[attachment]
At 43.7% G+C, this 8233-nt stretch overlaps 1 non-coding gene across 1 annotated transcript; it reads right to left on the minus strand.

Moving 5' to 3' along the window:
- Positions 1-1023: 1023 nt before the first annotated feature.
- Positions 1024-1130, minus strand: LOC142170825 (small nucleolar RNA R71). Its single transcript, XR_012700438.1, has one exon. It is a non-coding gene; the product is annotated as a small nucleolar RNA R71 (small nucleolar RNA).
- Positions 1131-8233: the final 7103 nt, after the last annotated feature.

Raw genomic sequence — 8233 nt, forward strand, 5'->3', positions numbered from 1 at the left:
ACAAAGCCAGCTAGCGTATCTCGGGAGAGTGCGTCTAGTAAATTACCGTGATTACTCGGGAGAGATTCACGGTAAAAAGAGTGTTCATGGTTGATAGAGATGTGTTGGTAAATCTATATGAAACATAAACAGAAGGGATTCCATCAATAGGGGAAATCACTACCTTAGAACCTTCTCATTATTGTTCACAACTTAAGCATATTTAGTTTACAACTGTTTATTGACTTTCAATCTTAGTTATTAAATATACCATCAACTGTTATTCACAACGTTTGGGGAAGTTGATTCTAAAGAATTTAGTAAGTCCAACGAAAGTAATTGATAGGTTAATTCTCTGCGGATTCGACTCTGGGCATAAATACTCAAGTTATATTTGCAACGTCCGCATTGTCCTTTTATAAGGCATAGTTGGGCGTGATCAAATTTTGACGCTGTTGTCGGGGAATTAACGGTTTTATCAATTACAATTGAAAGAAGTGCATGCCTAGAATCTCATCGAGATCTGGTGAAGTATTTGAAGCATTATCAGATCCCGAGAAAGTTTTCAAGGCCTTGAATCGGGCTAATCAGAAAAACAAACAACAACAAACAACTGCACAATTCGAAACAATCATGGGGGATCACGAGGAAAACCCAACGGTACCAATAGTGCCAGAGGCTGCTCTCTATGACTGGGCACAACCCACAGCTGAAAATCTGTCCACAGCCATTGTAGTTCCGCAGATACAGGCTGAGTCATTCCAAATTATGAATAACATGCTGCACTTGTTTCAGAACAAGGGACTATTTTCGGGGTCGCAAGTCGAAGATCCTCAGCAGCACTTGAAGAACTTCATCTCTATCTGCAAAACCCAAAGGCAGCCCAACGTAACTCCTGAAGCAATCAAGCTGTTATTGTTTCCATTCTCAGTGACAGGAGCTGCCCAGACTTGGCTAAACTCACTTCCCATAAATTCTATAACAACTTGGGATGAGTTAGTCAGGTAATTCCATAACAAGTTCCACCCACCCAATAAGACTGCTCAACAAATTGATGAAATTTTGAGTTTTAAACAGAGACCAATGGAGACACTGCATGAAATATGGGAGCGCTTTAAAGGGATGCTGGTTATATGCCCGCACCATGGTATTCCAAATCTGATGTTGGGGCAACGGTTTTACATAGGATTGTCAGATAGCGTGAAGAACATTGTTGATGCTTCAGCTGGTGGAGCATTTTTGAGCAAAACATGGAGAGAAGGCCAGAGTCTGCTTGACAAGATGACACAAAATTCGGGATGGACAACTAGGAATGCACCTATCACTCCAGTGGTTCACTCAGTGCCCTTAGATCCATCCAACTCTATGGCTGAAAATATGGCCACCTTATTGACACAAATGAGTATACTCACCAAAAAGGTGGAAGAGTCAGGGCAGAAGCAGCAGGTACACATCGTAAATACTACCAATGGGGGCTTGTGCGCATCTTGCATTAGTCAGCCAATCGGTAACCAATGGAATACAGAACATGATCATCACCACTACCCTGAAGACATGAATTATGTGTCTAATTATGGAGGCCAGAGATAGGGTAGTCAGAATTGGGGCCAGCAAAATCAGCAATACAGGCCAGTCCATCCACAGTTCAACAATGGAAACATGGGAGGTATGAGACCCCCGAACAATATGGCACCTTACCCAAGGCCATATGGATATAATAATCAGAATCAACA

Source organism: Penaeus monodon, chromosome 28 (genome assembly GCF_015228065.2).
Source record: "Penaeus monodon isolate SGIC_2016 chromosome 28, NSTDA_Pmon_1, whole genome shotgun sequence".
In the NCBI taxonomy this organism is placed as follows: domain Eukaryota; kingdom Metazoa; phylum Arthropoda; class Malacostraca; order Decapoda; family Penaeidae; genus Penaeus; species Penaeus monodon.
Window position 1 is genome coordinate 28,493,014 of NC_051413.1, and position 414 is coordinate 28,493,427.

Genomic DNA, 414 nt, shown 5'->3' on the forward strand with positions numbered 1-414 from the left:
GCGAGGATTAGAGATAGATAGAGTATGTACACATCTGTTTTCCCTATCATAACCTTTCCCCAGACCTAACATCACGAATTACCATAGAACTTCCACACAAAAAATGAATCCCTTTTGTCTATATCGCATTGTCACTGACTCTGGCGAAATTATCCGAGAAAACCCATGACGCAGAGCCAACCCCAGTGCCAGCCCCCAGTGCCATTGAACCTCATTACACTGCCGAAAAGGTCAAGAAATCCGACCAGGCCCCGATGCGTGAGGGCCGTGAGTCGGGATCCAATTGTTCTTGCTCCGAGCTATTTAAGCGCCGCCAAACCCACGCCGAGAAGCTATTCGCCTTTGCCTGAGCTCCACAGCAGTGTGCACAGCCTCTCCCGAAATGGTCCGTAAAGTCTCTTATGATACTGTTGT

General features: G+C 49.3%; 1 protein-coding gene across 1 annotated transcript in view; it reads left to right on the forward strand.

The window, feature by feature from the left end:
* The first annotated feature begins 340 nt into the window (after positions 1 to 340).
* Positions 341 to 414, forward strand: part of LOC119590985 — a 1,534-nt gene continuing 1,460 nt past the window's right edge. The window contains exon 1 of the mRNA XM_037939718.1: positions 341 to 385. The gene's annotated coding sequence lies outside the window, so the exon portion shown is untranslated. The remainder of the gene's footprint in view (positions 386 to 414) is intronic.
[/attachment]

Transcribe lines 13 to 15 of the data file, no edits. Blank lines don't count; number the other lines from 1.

GCGAGGATTAGAGATAGATAGAGTATGTACACATCTGTTTTCCCTATCATAACCTTTCCCCAGACCTAACATCACGAATTACCATAGAACTTCCACACAAAAAATGAATCCCTTTTGTCTATATCGCATTGTCACTGACTCTGGCGAAATTATCCGAGAAAACCCATGACGCAGAGCCAACCCCAGTGCCAGCCCCCAGTGCCATTGAACCTCATTACACTGCCGAAAAGGTCAAGAAATCCGACCAGGCCCCGATGCGTGAGGGCCGTGAGTCGGGATCCAATTGTTCTTGCTCCGAGCTATTTAAGCGCCGCCAAACCCACGCCGAGAAGCTATTCGCCTTTGCCTGAGCTCCACAGCAGTGTGCACAGCCTCTCCCGAAATGGTCCGTAAAGTCTCTTATGATACTGTTGT

General features: G+C 49.3%; 1 protein-coding gene across 1 annotated transcript in view; it reads left to right on the forward strand.

The window, feature by feature from the left end: